A Multiplayer Boss, A 1v1 God

In the early and mid-game it's generally the right move to use every single card you can from your opponents. Decks these days tend to have either very tight builds that struggle if just a few key cards are missing or are a little more flexible and feature many functionally similar copies of effects. This means that when you play their deck your version will be just as strong and have just as much access to their deck synergies. However, the most brutal thing you can do with Xanathar late game is to strand a player by leaving an unplayable card, often a land, on top of their deck. Yes, late-game Xanathar turns every opponent's land into a potential Time Walk effect. Talk about god mode!

Is This Deck Casual Or Competitive? It's Both And Neither

The power level of Xanathar-style decks is inherently elastic. Are opponents playing the most powerful and expensive cards possible? So are you. Do opponents have casual, low-powered decks? So do you! This is the best part about theft decks in my opinion. It's also a test for your Commander group as your deck becomes as powerful, fun, or oppressive as your group's build environment. Just like there's always room for Jell-O, there should always be room for a Xanathar deck at the table.

And What About The Inevitable Mirror Match?

Here is where Magic theory goes sideways. I'm pretty sure the Xanathar deck with lots of Islands and Swamps will have an easier time fighting the Xanathar deck with live cards because your opponent can't steal what you don't have. If that isn't an example of "live by the sword, die by the sword" I don't know what is. I've never gotten to experience this match first or second hand so if you have an account please let me know in the comments!

The Fuzzy Math of Steal Effects

Follow me here because this is my own personal Magic math theory. If you use one of your cards to stop one card from your opponent that's a one-for-one trade. If you use only one card and take out two it's a two for one. But when you steal it's a three for one or better. Why? First, if you have a threat that does not belong to you, it needs to be dealt with. If you take away that threat from an opponent now they are down a threat and then down their own answer to remove it. Their deck does not get back a threat or an answer when they do this, at least typically, so that's the fuzzy math making it a virtual three for one. Of course to make it even fuzzier, if you did this with just mana and your commander it's a virtual three for zero. The short of it is that stealing is extremely efficient. Steal early, steal often.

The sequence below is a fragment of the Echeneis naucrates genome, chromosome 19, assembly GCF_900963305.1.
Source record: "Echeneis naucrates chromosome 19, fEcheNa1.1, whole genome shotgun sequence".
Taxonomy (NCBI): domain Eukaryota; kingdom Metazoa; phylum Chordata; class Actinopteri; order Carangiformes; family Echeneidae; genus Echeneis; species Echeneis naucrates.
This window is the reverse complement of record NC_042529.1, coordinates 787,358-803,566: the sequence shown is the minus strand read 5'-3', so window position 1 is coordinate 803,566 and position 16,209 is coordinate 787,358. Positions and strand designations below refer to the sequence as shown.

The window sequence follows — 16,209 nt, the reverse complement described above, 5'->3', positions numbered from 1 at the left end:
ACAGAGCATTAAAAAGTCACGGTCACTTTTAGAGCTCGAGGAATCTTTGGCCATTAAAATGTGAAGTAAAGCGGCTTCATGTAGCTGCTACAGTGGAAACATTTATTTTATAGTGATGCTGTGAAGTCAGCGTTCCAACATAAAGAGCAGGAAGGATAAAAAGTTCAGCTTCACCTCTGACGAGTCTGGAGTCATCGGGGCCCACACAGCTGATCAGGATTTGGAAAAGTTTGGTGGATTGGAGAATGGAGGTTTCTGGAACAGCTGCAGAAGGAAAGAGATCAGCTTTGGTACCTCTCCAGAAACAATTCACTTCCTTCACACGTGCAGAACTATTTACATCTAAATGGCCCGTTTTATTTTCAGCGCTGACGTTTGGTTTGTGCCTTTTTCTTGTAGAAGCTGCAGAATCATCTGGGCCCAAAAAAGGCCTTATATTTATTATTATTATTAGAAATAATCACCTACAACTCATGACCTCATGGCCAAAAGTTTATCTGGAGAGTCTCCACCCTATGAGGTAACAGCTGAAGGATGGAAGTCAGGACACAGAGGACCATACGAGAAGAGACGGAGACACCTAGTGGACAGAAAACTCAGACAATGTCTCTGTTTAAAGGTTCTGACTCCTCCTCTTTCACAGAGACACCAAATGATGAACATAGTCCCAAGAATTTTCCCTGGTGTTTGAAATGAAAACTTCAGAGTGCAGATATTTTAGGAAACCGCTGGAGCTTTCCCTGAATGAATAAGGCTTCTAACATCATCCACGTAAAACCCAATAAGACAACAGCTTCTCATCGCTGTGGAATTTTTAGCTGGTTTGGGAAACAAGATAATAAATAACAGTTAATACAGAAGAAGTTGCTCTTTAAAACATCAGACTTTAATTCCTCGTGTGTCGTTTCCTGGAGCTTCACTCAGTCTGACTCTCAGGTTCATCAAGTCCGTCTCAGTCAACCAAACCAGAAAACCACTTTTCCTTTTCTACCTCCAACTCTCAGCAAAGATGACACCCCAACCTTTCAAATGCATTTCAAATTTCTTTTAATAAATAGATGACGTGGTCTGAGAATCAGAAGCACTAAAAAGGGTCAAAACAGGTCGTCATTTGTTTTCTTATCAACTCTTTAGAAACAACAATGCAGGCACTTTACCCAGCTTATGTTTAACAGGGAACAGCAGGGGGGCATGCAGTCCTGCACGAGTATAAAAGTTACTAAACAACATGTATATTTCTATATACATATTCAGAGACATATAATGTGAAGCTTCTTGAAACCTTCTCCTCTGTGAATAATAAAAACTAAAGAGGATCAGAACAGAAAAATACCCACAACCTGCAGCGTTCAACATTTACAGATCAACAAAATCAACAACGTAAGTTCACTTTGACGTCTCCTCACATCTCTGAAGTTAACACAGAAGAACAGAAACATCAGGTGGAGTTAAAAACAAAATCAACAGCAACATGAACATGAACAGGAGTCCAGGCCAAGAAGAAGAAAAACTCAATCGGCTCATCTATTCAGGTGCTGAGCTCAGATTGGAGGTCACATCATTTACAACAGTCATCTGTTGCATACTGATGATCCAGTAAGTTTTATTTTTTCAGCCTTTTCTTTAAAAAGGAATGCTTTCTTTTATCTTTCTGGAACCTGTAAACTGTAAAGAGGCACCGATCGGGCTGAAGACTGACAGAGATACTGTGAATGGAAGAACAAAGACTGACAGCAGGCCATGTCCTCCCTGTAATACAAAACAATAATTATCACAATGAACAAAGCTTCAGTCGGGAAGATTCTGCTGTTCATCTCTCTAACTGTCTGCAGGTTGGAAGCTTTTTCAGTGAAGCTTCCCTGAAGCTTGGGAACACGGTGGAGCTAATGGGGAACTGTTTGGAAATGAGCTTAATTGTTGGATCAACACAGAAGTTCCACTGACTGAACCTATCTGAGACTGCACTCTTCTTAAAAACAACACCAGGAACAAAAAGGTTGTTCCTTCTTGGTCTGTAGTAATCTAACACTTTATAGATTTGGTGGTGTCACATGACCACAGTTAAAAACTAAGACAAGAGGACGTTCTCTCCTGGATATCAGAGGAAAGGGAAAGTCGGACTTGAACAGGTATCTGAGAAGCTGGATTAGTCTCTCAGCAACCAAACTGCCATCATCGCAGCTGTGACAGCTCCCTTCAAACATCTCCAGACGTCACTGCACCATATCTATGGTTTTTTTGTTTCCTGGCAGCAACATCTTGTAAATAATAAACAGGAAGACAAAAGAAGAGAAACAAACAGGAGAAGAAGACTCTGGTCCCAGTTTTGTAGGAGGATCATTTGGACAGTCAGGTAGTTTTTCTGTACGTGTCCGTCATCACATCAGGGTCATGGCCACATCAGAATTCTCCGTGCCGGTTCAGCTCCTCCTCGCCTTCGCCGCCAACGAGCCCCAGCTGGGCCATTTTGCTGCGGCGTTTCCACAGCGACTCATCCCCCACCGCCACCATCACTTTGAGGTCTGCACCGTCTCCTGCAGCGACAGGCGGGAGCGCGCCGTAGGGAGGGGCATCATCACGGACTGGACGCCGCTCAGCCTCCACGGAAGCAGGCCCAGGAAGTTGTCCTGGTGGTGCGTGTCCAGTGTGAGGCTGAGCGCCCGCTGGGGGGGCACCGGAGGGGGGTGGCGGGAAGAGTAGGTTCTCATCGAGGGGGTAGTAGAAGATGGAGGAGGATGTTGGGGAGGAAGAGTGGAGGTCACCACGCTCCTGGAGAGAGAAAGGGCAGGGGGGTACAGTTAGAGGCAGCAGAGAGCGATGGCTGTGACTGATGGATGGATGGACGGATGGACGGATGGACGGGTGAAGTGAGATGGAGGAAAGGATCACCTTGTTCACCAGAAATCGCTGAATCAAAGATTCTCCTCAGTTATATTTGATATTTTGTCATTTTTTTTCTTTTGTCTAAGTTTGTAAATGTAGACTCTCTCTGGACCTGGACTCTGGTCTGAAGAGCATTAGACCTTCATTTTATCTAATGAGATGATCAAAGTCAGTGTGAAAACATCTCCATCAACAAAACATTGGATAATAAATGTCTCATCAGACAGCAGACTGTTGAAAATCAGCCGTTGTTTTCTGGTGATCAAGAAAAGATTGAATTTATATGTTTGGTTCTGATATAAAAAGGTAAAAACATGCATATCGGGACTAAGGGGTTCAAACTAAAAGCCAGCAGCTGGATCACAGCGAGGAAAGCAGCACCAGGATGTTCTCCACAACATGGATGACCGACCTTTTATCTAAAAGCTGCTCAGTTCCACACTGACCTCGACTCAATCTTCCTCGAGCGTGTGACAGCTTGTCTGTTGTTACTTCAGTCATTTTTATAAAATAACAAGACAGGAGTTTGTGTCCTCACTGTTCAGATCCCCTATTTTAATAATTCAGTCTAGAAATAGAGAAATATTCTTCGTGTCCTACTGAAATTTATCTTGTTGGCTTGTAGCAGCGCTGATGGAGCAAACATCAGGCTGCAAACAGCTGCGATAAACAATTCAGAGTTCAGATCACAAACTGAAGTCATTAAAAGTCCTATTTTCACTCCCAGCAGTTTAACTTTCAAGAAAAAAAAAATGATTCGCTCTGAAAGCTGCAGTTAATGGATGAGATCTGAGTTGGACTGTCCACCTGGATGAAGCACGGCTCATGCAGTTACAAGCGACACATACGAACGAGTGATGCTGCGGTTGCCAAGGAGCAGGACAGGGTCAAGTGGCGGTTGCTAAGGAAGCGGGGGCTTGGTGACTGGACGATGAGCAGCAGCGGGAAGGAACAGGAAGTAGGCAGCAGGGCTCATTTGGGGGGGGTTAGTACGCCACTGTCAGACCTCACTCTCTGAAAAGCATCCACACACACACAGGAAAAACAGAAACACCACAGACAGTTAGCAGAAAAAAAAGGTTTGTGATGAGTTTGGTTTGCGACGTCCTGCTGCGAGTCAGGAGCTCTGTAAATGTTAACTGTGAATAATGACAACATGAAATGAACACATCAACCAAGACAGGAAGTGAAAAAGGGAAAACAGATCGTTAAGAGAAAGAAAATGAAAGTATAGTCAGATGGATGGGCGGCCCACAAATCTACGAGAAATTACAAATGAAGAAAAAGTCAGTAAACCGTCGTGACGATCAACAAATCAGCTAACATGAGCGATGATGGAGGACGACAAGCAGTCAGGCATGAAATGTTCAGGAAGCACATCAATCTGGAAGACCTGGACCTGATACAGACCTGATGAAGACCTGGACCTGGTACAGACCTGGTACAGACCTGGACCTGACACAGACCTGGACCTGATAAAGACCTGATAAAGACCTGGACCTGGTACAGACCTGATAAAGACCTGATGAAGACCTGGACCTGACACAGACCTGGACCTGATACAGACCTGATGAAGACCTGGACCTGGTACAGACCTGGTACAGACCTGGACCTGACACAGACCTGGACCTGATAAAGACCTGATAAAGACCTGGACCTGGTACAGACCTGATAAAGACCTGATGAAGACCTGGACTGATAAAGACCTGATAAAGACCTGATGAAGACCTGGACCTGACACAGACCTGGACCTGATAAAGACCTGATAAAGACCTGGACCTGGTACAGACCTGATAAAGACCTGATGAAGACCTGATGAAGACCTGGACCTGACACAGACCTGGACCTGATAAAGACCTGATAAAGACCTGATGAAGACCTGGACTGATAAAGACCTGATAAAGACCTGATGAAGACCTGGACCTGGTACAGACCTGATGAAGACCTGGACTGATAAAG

Any Other Criminals Out There?

Yes! Mind Flayer, The Shadow is at the top of my list for new cards to try for this theme either as a commander on its own or as an addition to Xanathar. While you do give up blue for protection, Mind Flayer is a bit hard to remove as it starts out as an Enchantment. A double activation of its trigger would give you six potential cards to play, but the restrictions of permanent spells only, the inability to play lands, and no top-of-deck shenanigans, make me think this will end up being just a less fun Xanathar. It remains to be seen!

Streets of New Capenna Is Coming!

I'm assuming that theft will be taken to a whole new level in Streets and am looking forward to some interesting new mechanics for playing cards that are not mine! What's the biggest Magic "heist" you've ever pulled off?

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Joe Mauri

Joe has been an avid MTG player and collector since the summer of 1994 when he started his collection with a booster box of Revised. Millions of cards later he still enjoys tapping lands and slinging spells at the kitchen table, LGS, or digital Arena. Commander followed by Draft are his favorite formats, but, he absolutely loves tournaments with unique build restrictions and alternate rules. A lover of all things feline, he currently resides with no less than five majestic creatures who are never allowed anywhere near his cards. When not Gathering the Magic, Joe loves streaming a variety of games on Twitch( both card and other.

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Posted in Basic Lands, Brewing, Budget Decks, Casual, Commander, Deck Primers, Design, Economics, Flavor, Free, StrategyTagged , , , , , , , , , ,